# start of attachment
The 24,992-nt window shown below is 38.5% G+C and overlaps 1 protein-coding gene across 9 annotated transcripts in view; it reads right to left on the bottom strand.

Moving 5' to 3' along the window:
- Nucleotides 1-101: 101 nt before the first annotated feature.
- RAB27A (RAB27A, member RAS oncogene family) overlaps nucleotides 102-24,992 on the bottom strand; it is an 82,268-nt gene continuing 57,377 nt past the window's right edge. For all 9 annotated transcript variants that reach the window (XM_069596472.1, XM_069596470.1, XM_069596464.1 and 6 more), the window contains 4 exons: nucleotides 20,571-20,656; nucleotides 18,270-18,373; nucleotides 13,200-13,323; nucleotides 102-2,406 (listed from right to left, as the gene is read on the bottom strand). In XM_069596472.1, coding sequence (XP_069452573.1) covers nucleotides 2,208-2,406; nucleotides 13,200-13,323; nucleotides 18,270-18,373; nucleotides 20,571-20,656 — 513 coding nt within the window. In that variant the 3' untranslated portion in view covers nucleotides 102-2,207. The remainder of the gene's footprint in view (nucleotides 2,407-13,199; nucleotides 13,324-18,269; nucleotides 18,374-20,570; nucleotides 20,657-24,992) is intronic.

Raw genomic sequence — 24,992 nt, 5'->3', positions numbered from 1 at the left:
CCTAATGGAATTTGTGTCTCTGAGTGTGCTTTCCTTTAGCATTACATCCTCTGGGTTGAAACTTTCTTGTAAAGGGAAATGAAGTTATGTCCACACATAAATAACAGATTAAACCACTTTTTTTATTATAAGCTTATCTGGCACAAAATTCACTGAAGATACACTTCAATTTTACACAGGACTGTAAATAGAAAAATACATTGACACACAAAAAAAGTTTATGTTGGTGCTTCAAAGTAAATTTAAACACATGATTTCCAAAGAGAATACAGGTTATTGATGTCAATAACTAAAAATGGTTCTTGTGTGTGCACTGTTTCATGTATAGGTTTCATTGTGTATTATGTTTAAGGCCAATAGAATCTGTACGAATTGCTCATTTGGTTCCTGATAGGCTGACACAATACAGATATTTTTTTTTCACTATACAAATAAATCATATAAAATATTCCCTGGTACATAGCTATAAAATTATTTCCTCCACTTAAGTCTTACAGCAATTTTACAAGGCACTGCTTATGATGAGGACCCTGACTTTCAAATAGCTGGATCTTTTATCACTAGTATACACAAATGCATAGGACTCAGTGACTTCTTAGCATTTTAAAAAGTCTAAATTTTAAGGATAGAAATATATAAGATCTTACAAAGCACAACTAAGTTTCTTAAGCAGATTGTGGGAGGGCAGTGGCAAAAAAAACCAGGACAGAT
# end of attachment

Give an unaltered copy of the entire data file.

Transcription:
The 24,992-nt window shown below is 38.5% G+C and overlaps 1 protein-coding gene across 9 annotated transcripts in view; it reads right to left on the bottom strand.

Moving 5' to 3' along the window:
- Nucleotides 1-101: 101 nt before the first annotated feature.
- RAB27A (RAB27A, member RAS oncogene family) overlaps nucleotides 102-24,992 on the bottom strand; it is an 82,268-nt gene continuing 57,377 nt past the window's right edge. For all 9 annotated transcript variants that reach the window (XM_069596472.1, XM_069596470.1, XM_069596464.1 and 6 more), the window contains 4 exons: nucleotides 20,571-20,656; nucleotides 18,270-18,373; nucleotides 13,200-13,323; nucleotides 102-2,406 (listed from right to left, as the gene is read on the bottom strand). In XM_069596472.1, coding sequence (XP_069452573.1) covers nucleotides 2,208-2,406; nucleotides 13,200-13,323; nucleotides 18,270-18,373; nucleotides 20,571-20,656 — 513 coding nt within the window. In that variant the 3' untranslated portion in view covers nucleotides 102-2,207. The remainder of the gene's footprint in view (nucleotides 2,407-13,199; nucleotides 13,324-18,269; nucleotides 18,374-20,570; nucleotides 20,657-24,992) is intronic.

Raw genomic sequence — 24,992 nt, 5'->3', positions numbered from 1 at the left:
CCTAATGGAATTTGTGTCTCTGAGTGTGCTTTCCTTTAGCATTACATCCTCTGGGTTGAAACTTTCTTGTAAAGGGAAATGAAGTTATGTCCACACATAAATAACAGATTAAACCACTTTTTTTATTATAAGCTTATCTGGCACAAAATTCACTGAAGATACACTTCAATTTTACACAGGACTGTAAATAGAAAAATACATTGACACACAAAAAAAGTTTATGTTGGTGCTTCAAAGTAAATTTAAACACATGATTTCCAAAGAGAATACAGGTTATTGATGTCAATAACTAAAAATGGTTCTTGTGTGTGCACTGTTTCATGTATAGGTTTCATTGTGTATTATGTTTAAGGCCAATAGAATCTGTACGAATTGCTCATTTGGTTCCTGATAGGCTGACACAATACAGATATTTTTTTTTCACTATACAAATAAATCATATAAAATATTCCCTGGTACATAGCTATAAAATTATTTCCTCCACTTAAGTCTTACAGCAATTTTACAAGGCACTGCTTATGATGAGGACCCTGACTTTCAAATAGCTGGATCTTTTATCACTAGTATACACAAATGCATAGGACTCAGTGACTTCTTAGCATTTTAAAAAGTCTAAATTTTAAGGATAGAAATATATAAGATCTTACAAAGCACAACTAAGTTTCTTAAGCAGATTGTGGGAGGGCAGTGGCAAAAAAAACCAGGACAGAT